General Motors India on Thursday launched its new locally-developed petrol engine that would be fitted in its hatchback Beat from next month onwards, while the U.S.-based carmaker is planning to bring the engine's diesel version soon. The company also plans to introduce six new models in the next two years, including light commercial vehicles (LCVs) from its Chinese partner Shanghai Automotive Industry Corporation (SAIC).
Created by the General Motors technical centre in Bangalore, the 1.2-litre ‘SMARTECH' engine will be produced at the Talegaon (Maharashtra) facility for a range of its new models. “The new engine decreases weight, maximises fuel economy and reduces emissions, besides improving drive quality in traffic and Indian roads conditions,” General Motors India President and Managing Director Karl Slym told journalists here.
Stating that the diesel version of the engine would be launched in mid-2011 that would boost the company's car sales, Mr. Slym said these engines would be made at the $230-million Talegaon plant inaugurated last year that has a capacity of 1.6-lakh powertrains, which can be scaled up to three lakh units. “Our target is to sell two lakh units by 2012 and three lakh units by 2013…our engine plant's capacity would complieent our future growth,” he added. GM India sold 1.1-lakh units in 2010, at a growth of 60 per cent.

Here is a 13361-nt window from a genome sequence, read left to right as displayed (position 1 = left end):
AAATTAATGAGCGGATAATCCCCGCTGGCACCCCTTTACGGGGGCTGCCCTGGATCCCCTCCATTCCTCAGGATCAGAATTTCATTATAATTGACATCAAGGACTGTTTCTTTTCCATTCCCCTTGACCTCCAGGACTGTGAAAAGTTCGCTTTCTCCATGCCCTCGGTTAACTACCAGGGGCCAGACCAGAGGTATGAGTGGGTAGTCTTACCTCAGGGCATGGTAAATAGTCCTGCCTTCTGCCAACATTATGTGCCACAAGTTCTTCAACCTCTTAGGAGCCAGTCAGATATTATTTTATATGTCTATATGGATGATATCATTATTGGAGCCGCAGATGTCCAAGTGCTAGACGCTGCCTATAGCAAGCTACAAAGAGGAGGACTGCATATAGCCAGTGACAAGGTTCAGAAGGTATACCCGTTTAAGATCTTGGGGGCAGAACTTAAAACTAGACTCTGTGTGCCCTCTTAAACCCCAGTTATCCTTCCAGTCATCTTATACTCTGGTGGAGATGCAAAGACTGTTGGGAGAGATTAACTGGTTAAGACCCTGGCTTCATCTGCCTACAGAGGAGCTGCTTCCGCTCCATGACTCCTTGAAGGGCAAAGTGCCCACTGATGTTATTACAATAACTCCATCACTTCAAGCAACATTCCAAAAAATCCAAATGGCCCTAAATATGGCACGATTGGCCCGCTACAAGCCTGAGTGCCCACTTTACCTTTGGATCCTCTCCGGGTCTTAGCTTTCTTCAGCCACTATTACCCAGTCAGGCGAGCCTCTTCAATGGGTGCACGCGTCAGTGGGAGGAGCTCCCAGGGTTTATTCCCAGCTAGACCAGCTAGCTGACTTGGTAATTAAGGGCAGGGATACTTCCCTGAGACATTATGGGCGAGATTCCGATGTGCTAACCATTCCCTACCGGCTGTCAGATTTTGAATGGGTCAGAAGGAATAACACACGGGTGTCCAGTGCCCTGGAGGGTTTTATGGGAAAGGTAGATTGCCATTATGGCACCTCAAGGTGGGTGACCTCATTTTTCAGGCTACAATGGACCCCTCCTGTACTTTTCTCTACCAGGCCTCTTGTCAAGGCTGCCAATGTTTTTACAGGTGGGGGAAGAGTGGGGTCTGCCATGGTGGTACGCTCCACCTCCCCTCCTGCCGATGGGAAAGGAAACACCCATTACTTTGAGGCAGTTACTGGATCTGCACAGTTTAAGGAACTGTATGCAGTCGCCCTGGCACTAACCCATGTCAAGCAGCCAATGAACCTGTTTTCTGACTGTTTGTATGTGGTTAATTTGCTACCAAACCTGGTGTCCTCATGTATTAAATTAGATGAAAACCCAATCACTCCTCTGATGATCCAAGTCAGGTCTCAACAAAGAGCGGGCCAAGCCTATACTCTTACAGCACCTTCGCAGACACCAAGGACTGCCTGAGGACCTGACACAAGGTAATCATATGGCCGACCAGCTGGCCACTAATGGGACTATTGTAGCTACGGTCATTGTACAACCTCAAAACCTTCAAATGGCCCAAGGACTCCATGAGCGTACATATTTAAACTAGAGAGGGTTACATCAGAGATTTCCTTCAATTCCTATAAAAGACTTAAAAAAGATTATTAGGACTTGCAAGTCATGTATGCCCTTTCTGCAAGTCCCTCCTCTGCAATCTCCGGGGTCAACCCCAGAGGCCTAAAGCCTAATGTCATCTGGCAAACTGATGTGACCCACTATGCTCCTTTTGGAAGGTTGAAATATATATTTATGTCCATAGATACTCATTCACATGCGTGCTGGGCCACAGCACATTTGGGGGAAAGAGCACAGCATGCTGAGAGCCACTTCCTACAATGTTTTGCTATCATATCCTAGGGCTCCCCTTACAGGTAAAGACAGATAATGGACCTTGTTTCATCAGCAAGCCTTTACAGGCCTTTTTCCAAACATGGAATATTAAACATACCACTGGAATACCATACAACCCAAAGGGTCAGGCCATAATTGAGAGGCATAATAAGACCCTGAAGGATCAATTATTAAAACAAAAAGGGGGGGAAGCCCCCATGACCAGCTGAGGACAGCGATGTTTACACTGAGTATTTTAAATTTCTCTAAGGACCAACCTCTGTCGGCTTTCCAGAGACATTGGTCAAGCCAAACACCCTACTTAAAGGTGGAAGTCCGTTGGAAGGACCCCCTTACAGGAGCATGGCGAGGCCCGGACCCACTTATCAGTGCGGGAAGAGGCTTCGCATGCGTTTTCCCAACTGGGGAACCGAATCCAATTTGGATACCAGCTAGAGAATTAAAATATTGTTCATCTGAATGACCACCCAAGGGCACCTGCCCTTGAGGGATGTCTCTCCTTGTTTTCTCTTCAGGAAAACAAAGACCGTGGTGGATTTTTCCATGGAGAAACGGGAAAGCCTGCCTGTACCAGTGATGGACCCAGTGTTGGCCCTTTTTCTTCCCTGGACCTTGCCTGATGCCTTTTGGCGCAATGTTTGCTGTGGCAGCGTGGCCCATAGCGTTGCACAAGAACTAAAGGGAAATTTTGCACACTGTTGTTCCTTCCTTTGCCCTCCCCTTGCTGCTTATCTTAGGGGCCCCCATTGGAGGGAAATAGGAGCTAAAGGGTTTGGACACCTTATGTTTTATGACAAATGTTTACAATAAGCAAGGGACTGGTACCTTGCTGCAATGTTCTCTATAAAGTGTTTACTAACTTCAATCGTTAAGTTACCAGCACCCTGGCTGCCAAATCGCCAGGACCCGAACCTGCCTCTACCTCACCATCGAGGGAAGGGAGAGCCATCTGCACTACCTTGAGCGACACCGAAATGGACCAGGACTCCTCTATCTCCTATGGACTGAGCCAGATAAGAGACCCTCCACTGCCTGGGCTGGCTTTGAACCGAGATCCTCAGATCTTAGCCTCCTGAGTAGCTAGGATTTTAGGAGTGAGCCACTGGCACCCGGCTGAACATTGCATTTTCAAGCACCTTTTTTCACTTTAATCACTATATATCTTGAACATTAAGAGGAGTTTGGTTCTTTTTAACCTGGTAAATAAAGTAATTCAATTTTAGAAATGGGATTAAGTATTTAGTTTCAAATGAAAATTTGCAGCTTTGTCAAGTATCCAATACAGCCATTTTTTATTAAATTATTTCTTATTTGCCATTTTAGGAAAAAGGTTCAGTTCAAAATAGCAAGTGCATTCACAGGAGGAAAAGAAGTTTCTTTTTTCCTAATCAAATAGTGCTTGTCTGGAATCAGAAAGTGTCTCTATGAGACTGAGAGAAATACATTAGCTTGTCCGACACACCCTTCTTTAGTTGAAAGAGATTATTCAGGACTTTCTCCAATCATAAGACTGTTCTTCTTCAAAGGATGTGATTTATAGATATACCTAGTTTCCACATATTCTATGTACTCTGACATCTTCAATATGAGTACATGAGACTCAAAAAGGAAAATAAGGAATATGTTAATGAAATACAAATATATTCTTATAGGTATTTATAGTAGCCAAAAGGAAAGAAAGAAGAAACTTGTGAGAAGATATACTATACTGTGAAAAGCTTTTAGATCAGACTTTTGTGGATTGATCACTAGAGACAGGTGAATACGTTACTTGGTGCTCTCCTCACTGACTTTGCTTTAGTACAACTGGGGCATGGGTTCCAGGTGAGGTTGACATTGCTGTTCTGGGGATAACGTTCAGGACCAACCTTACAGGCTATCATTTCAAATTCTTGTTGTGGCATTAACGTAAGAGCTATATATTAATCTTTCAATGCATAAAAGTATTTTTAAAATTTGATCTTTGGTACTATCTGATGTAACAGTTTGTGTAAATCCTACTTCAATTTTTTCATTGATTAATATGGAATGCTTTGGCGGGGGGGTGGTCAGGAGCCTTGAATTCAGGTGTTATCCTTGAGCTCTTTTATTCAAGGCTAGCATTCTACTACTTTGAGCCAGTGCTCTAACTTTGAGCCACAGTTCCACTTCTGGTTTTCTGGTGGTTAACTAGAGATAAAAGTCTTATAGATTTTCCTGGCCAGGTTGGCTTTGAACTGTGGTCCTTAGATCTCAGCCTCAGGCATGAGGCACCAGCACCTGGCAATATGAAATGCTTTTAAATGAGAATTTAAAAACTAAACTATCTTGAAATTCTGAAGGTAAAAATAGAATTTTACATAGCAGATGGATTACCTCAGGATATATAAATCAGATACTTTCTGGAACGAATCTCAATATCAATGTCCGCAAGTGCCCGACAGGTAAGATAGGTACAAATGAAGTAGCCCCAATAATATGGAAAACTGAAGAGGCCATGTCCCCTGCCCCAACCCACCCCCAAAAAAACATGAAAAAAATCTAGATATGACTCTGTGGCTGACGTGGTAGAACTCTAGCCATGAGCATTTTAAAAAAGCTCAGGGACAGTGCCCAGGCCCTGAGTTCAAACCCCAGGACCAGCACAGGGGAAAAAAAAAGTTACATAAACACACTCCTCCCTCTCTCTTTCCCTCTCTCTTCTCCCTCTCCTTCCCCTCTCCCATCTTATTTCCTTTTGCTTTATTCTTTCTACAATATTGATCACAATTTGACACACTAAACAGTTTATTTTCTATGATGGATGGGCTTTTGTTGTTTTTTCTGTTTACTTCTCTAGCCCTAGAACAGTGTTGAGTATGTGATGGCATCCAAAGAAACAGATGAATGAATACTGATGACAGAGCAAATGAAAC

Mr. Slym further said that as part of its strategy to drive growth, General Motors would introduce six new models and 14 fuel variants in the next 24 months. These would include an 800cc mini car below its sedan Spark and a compact car, besides two LCVs from SAIC. “We are investing $100 million in the next 12 months to increase the capacity of the Halol plant to over one lakh units from the current level of 85,000 units annually to gear up to launch LCVs. If we want to be a major player in the Indian market, we need to enter the LCV market that accounts for 35-40 per cent of the total auto market,” he added.
Admitting mistakes in its Indian strategy over the past decade, General Motors International Operations President Tim Lee said the U.S. carmaker would focus on developing products that were tailored for the local market to drive a profitable and sustainable growth here.
“General Motors in India has made mistakes in the past. We have been inconsistent in our product portfolio plans, we have been inconsistent in our resource allocations…but we have made course correction and we hope to have a significant market share here soon,” he added.